When the permafrost thaws and melts, the viruses can still find a host, infect them and spread to others. This is taking place more often because of rising temperatures on Earth.


According to Greenpeace UK’s Unearthed, Dr Chantal Abergel said, “If the viruses come into contact with a proper host, then they will reactivate. So, if you put a human in a place with frozen viruses associated with pandemic, then those humans could be infected, replicate the virus and start a new pandemic.”


Another cause of the rapid melting of permafrost are the effects deforestation has on climate change. According to National Geographic, the world lost 502,000 square miles of forest between 1990 and 2016. Trees absorb the greenhouse gases that are released into the atmosphere. Therefore, the more that trees are cut down at an alarming rate, the less they can be used to prevent global warming.


Along with deforestation, mass farming has become a big cause of climate change too. According to the Humane Society of the United States, at least 90 million tons of carbon dioxide are produced annually worldwide in order to maintain and operate factory farms, in addition to tens of millions of tons being emitted as a result of the processing and packaging of animal products.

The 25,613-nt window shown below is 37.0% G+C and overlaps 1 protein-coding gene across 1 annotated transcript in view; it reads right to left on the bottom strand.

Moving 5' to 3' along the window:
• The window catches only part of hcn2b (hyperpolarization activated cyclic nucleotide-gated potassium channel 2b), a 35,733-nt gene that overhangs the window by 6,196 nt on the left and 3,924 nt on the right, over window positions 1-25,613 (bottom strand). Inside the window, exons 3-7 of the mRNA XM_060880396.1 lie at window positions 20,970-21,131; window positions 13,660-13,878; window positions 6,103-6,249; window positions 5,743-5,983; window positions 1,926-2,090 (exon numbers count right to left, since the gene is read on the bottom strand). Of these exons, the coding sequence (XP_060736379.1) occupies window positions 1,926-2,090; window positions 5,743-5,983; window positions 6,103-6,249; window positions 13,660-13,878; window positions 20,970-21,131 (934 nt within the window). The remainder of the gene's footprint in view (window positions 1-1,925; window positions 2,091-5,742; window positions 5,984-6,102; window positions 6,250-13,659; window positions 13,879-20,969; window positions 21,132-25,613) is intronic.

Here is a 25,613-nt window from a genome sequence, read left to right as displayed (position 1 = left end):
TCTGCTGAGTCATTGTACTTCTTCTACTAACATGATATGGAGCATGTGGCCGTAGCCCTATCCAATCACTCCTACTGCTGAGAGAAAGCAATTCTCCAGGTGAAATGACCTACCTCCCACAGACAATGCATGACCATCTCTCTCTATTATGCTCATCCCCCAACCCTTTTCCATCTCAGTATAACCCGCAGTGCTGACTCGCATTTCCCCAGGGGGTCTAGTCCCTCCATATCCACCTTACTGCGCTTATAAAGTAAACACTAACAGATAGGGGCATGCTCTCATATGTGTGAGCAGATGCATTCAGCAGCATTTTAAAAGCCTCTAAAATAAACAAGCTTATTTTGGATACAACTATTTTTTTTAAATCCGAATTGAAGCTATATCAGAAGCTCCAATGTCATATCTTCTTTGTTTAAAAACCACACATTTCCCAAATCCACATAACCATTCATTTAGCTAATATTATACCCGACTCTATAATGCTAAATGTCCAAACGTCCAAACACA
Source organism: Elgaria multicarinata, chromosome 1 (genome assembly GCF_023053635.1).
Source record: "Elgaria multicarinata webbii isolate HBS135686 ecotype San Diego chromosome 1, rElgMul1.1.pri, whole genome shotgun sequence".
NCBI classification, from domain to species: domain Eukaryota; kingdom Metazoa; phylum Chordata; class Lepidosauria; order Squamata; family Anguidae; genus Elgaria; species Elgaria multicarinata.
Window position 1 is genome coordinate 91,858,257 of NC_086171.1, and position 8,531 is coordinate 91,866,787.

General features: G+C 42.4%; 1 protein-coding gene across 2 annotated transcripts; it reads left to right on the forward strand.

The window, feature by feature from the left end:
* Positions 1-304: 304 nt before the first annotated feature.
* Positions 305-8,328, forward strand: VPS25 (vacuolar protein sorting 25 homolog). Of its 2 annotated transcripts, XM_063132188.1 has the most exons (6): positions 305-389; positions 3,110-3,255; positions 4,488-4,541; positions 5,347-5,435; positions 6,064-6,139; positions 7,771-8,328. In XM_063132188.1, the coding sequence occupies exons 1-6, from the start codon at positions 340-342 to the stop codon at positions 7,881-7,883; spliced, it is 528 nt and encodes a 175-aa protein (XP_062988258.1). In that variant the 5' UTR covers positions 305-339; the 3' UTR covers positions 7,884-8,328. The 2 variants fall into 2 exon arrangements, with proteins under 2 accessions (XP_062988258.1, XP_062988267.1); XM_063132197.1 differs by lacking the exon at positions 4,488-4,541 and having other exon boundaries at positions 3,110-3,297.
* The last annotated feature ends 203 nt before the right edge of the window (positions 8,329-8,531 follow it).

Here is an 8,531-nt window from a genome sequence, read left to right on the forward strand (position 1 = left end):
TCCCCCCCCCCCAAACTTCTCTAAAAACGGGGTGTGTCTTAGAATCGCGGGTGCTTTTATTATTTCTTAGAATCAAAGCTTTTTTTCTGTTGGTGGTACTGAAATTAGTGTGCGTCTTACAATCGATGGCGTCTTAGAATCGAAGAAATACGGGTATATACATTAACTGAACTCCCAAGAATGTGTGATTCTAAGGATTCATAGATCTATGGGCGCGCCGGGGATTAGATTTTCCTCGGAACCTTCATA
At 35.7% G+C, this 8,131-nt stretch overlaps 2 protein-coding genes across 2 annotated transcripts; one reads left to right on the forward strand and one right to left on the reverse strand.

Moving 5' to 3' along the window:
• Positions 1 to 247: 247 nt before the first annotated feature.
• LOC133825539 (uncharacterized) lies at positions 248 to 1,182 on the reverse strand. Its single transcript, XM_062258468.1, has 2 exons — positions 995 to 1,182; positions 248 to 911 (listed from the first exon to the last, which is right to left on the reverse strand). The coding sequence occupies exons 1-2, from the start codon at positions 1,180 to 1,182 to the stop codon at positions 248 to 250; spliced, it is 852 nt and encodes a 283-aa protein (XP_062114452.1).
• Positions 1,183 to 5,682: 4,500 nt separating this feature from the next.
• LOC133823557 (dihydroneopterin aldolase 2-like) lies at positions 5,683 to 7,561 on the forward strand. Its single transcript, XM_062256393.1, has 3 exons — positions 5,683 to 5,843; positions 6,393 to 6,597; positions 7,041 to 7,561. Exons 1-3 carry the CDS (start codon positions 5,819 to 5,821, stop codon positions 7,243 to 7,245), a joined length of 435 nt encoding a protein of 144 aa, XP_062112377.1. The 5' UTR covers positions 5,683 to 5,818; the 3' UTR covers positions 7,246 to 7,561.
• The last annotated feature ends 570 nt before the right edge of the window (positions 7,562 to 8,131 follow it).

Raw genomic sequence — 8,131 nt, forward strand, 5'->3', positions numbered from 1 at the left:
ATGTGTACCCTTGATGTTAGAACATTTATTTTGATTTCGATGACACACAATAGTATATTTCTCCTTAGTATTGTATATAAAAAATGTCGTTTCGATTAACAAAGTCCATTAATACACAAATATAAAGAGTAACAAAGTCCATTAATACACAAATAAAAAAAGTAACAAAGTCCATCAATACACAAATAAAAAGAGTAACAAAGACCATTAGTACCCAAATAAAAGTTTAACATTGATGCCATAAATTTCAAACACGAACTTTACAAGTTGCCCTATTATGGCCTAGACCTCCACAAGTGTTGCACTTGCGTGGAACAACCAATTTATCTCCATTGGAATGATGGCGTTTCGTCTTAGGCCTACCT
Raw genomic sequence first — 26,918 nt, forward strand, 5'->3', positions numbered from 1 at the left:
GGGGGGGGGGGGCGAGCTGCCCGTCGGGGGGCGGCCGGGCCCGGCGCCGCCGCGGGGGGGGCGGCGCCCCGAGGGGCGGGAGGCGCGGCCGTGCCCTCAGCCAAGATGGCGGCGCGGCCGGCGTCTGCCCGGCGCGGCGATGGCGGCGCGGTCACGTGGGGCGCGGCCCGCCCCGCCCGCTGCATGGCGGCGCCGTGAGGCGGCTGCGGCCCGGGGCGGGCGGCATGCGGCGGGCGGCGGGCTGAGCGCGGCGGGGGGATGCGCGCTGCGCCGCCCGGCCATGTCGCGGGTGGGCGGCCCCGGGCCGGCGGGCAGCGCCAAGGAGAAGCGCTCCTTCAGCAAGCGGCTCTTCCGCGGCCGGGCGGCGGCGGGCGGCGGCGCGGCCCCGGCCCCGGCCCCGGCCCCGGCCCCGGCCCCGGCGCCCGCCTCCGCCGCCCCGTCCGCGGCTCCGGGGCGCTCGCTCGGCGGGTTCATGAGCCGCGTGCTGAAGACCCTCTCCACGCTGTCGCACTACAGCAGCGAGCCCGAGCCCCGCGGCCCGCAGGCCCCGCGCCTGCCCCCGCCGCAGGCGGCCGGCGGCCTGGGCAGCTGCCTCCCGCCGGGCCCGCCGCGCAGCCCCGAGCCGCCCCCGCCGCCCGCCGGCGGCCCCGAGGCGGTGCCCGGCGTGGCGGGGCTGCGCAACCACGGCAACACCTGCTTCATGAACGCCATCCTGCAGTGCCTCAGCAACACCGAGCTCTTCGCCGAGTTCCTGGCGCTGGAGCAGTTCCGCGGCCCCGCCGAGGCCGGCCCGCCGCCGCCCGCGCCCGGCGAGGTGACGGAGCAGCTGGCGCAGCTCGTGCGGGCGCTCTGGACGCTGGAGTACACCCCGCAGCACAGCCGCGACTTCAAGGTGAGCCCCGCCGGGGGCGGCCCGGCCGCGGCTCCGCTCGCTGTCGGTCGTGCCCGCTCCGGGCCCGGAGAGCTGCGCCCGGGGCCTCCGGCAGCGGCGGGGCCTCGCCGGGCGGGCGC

Mass farming has also been shown to be responsible for 35-40 percent of all total methane gas emissions, which is mostly produced as animals such as pigs and cows digest grasses.


The withdrawal of the Paris Agreement relaxed regulations on the farming and animal product businesses, which industry executives benefited from.


But even though the United States is no longer involved in the Paris Agreement, there are still precautions put in place to reduce the risk of global warming. According to the United States Environmental Protection Agency, there are policies put in place like emission taxes for corporations, giving a motive to reduce the amount of carbon emissions released. However, with Biden’s upcoming inauguration, this will change.